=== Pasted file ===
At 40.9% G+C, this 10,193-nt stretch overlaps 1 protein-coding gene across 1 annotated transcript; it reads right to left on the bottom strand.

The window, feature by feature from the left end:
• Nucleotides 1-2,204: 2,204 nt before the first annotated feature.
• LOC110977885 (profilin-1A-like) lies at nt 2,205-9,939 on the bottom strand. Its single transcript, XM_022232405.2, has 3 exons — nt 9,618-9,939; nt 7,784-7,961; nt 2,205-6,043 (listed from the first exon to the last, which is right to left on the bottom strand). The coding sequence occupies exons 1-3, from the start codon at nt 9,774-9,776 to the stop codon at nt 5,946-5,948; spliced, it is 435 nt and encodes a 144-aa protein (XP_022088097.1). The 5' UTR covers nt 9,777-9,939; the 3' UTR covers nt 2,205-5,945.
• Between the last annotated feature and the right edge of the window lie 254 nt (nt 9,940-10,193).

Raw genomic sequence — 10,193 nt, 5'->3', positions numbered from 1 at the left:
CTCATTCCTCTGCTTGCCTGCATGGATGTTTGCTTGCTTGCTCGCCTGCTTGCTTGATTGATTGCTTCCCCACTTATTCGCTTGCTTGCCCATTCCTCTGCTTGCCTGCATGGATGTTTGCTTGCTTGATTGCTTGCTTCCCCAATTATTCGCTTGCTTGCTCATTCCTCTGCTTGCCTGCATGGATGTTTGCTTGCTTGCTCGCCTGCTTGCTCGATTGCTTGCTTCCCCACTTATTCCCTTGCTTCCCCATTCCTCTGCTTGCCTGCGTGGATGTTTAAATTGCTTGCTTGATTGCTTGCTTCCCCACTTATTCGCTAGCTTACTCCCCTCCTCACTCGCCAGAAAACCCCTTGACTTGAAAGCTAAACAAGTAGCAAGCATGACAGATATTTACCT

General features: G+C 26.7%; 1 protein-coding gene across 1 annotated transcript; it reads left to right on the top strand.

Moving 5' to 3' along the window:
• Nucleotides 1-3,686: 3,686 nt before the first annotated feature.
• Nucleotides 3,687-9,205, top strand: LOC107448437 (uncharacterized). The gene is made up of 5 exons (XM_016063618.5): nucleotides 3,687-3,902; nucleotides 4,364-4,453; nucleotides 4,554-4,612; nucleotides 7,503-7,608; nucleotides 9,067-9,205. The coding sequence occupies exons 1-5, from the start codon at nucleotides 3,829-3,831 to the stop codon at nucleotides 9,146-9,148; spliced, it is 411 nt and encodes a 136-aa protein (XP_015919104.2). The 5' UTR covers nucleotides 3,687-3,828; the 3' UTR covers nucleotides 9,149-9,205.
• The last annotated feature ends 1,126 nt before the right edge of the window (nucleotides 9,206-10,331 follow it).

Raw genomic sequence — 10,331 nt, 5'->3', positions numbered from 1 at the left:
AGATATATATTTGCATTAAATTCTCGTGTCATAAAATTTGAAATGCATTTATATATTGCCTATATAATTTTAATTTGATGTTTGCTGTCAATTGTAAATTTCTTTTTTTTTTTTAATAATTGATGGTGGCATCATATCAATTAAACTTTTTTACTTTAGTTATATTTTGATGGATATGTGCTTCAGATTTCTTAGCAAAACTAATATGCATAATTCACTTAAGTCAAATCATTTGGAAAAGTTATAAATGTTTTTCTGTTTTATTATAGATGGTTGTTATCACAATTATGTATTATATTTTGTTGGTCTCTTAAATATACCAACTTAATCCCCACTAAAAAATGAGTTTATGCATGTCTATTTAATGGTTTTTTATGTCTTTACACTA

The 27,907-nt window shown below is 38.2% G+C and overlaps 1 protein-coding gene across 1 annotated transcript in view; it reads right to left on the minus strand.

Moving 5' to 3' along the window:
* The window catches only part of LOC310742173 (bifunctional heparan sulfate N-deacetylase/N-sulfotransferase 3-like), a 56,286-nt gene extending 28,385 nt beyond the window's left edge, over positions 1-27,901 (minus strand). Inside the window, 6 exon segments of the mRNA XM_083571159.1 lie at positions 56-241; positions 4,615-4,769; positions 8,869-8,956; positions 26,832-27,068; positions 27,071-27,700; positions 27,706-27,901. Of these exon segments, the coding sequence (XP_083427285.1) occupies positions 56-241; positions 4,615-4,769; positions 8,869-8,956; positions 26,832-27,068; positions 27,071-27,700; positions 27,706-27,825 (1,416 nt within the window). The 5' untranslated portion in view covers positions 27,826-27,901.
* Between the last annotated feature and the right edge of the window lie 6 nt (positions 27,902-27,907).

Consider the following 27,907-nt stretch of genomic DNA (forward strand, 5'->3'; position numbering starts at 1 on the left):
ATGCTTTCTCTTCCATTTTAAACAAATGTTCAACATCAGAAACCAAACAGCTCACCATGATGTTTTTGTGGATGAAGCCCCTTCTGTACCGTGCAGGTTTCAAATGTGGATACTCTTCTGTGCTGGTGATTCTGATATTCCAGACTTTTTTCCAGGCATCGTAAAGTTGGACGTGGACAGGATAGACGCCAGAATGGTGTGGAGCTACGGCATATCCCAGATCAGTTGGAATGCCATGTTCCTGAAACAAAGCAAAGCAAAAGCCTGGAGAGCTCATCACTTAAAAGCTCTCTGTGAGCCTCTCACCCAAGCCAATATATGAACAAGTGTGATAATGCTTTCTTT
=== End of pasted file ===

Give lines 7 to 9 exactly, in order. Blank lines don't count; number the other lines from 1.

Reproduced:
CTCATTCCTCTGCTTGCCTGCATGGATGTTTGCTTGCTTGCTCGCCTGCTTGCTTGATTGATTGCTTCCCCACTTATTCGCTTGCTTGCCCATTCCTCTGCTTGCCTGCATGGATGTTTGCTTGCTTGATTGCTTGCTTCCCCAATTATTCGCTTGCTTGCTCATTCCTCTGCTTGCCTGCATGGATGTTTGCTTGCTTGCTCGCCTGCTTGCTCGATTGCTTGCTTCCCCACTTATTCCCTTGCTTCCCCATTCCTCTGCTTGCCTGCGTGGATGTTTAAATTGCTTGCTTGATTGCTTGCTTCCCCACTTATTCGCTAGCTTACTCCCCTCCTCACTCGCCAGAAAACCCCTTGACTTGAAAGCTAAACAAGTAGCAAGCATGACAGATATTTACCT

General features: G+C 26.7%; 1 protein-coding gene across 1 annotated transcript; it reads left to right on the top strand.

Moving 5' to 3' along the window: